There has been a lot of controversy about the first (that we know of) major special operations raid carried out post-inauguration. The raid–in Yemen–did not go according to plan. A member of Seal Team 6 was killed. Two other Americans were seriously injured. A V-22 Osprey was damaged in a hard landing and had to be destroyed. Civilians were killed, including (allegedly) the 8 year old daughter of Anwar al-Awlaki, and several other women (who may, or may not, have been firing weapons).*
Immediately the raid was politicized. An ex-Obama administration official, one Colin Kahl, immediately took to Twitter to claim that, contrary to Trump administration statements, the raid had not been considered or planned under the Obama administration. Instead, Kahl claims, only a “broad package” of operations was discussed prior to the departure of the Obama administration, and this “information was shared” with the incoming administration.
I call bullshit. This kind of operation requires detailed planning and extensive intelligence collection, both of which take time. It takes more time for this to work its way up through the chain of command, including I might add a review by the lawyers to evaluate the risk of civilian casualties. There is no bleeping way in hell this went from a “broad package” to lead flying in a week. It would have been reasonable for the lame ducks to leave the decision to the new team, but it is risible to claim that this was an impromptu rush job undertaken by a rash Trump administration. (For one thing, there is no way Mattis would have signed off on any such thing.)
So what went wrong? Murphys Law. Shit happens. That is the nature of special operations raids. They are inherently risky, tightly coupled operations where pretty much everything has to go right in precise sequence. When they go wrong they tend to go horribly wrong, because they involve small elements who are usually outgunned, relatively immobile, and isolated if they lose the element of surprise or run into an obstacle that delays their quick ingress or egress.
These operations rely on surprise, speed, and sometimes brutal shock action. All the planning and training and experience in the world cannot guarantee these things will work. The “for the want of a nail” phenomenon is baked into special operations.
Apparently the SEALs operating in Yemen in late-January lost the element of surprise, and rather than abort they relied on aggression to attempt to complete the mission. In so doing, they suffered casualties and inflicted a lot of them, including some on civilians.
This is nothing new. Almost exactly two years earlier, a raid to rescue western hostages in Yemen was compromised by a barking dog. A week before the election, a Special Forces team was shot up in Afghanistan because it ran into an unexpected gate: two very experienced SF men were killed and several others were wounded.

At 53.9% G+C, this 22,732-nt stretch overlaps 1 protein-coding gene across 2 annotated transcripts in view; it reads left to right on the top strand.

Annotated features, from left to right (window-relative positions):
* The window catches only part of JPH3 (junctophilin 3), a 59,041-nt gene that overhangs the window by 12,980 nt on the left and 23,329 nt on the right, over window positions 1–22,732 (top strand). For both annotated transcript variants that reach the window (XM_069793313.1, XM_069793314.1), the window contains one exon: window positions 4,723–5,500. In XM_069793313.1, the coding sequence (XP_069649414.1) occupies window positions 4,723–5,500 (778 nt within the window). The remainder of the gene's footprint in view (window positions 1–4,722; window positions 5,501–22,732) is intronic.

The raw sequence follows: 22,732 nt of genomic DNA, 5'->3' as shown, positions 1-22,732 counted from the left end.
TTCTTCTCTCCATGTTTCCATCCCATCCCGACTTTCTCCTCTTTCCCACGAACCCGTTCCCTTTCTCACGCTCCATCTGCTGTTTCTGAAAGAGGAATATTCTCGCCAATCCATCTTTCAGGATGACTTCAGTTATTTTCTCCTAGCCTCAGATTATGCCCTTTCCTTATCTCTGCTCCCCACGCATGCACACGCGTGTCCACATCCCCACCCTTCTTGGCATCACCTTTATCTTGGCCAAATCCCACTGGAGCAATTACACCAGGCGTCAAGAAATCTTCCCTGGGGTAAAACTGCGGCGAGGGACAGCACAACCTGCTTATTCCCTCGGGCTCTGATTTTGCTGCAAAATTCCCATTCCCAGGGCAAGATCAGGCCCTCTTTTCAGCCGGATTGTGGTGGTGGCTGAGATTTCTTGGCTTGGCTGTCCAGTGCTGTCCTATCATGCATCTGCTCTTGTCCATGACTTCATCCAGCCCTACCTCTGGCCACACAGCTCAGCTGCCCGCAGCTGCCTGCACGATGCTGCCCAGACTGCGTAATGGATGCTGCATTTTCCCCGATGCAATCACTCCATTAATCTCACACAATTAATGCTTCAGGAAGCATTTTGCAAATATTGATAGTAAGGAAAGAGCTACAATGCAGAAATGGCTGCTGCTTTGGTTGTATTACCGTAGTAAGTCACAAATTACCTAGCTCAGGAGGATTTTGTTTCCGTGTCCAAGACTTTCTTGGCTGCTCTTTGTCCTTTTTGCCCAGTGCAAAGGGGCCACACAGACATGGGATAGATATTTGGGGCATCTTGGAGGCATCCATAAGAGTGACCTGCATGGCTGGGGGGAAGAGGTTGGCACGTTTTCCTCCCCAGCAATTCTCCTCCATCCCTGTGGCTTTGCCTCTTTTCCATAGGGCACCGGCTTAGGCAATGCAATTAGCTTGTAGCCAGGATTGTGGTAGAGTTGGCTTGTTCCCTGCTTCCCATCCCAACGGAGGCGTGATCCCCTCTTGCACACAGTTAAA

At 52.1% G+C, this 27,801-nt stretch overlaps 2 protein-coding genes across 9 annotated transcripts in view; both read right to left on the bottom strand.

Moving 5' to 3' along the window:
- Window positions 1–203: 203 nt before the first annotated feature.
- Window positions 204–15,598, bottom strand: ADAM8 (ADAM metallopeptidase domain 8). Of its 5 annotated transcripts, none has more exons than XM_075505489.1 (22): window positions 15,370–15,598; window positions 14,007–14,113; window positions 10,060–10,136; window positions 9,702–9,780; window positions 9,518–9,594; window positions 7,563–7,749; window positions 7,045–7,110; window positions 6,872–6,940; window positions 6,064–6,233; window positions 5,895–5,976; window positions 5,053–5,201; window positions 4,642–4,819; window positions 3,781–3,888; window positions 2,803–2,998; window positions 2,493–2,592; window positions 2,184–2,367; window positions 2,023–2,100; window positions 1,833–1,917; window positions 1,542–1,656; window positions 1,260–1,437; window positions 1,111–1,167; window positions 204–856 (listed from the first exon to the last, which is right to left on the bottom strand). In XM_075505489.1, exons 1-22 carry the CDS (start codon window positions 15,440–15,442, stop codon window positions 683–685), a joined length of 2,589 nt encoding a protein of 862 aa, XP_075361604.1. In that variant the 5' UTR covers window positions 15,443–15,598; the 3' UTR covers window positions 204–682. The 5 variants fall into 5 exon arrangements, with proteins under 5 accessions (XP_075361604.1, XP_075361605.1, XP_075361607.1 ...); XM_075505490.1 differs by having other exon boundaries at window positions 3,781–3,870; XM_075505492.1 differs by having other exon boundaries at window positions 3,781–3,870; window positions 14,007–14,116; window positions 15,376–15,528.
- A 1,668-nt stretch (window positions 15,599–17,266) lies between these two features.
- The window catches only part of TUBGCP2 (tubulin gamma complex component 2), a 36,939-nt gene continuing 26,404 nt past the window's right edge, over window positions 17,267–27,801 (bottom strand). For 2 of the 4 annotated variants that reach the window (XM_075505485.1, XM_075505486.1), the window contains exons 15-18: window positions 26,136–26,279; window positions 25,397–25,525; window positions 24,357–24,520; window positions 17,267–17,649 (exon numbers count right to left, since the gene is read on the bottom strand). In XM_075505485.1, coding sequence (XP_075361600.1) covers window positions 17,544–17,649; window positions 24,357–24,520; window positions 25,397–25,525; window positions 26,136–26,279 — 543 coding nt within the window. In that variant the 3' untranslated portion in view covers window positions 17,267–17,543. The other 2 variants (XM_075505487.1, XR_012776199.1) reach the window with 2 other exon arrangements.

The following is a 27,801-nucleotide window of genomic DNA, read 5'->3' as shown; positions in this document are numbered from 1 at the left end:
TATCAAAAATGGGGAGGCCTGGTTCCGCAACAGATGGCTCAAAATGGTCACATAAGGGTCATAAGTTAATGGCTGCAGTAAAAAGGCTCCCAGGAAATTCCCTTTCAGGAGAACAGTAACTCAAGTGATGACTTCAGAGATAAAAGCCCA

The Obama administration obviously owns that last one, and arguably is was more of a clusterfuck than what happened in Yemen last month. But you haven’t heard much about it, have you? Go figure.
As for the Osprey, they are prone to “brownouts” (i.e., the pilot losing his bearings when the huge rotors blow up a cloud of dust while landing), as occurred in Hawaii in 2015. They can also lose lift because they enter a vortex ring state. (This is the leading theory of the crash of the stealth helo during the bin Laden raid.) Again, this is another roll of the dice with this kind of operation with this kind of aircraft.
I could go on and on. The success rate of US (and also UK and Australian) special operators is amazing, but periodic disasters are part of the package.
As for the civilian casualties, that to is inherent in the nature of these operations, and the enemy against whom they are directed. These terrorists, be they in Afghanistan or Yemen or wherever, are typically embedded in the civilian population. In Afghanistan in particular, they are just part of the ordinary menfolk. Such is guerrilla warfare. Even if civilians are not targeted, they will be killed.
What happened in Yemen a couple of weeks back is not extraordinary, given the nature of the operation, and most importantly, the extent and intensity of these kinds of operations that the US is conducting in Southwest Asia, Africa, and the Middle East. Indeed, it is a testament to the skill of US special operators that these things don’t happen more often.
It is therefore incredibly disgusting to see this politicized. Yes, ex-Obama admin people and their water carriers in the media are primarily culpable in this incident, but they have help, notably from John McCain who really needs to STFU: his hatred of Trump leads him to make opportunistic statements (e.g., calling this mission a failure) that convey a very misleading picture of realities. This politicization does not help the US military, or enhance the effectiveness of its operations. Most of the politicized criticisms also tend to be blissfully ignorant of military realities. There is a justification for having a debate about whether the current anti-terror strategy that relies heavily on high tempo special operations is worth the risk. But that discussion has to be predicated on the understanding that things like those that transpired in Yemen in January (and in December, 2014) are inherent to that strategy, and do not necessarily imply failure or incompetence.
*The only basis for the claim that Awlaki’s daughter was killed is a statement by her grandfather.